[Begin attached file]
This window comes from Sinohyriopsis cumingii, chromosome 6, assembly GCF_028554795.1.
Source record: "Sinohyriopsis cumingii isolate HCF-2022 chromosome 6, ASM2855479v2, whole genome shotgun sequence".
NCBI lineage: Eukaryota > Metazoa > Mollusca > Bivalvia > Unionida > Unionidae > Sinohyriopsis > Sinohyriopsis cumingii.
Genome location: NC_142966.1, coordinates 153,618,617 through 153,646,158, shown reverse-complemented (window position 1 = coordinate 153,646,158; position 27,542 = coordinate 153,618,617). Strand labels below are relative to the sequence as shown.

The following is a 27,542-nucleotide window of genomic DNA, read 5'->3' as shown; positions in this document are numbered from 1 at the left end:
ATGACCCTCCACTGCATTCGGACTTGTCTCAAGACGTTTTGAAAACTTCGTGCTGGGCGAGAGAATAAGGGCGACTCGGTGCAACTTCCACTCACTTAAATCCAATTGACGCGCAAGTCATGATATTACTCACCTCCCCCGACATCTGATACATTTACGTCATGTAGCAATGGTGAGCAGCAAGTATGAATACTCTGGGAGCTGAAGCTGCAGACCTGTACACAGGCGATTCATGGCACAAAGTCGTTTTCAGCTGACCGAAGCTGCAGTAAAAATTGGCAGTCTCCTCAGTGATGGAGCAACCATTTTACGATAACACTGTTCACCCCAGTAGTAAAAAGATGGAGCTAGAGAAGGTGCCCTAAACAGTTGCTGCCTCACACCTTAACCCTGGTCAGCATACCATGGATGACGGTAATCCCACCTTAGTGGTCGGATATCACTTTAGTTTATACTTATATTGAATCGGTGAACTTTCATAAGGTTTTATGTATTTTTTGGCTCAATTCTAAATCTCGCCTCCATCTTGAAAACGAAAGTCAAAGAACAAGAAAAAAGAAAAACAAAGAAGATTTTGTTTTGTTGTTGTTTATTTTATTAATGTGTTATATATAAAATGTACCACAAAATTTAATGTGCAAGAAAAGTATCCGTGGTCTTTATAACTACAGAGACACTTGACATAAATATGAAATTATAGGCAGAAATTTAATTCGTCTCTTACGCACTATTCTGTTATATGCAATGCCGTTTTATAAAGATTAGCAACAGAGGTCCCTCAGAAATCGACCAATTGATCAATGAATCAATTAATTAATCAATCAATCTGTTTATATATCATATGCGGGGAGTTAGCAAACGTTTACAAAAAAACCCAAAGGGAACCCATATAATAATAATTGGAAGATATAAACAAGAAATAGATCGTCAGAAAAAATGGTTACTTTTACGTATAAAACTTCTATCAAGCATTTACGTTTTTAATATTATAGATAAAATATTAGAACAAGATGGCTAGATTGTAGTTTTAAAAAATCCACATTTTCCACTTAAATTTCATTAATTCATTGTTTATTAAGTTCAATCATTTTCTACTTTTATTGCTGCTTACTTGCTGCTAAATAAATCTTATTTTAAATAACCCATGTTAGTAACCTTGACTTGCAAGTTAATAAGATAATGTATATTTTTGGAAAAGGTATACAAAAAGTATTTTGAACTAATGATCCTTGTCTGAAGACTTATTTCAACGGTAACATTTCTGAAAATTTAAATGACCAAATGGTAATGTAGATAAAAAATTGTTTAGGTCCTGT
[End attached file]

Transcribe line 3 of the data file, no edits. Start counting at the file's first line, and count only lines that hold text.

NCBI lineage: Eukaryota > Metazoa > Mollusca > Bivalvia > Unionida > Unionidae > Sinohyriopsis > Sinohyriopsis cumingii.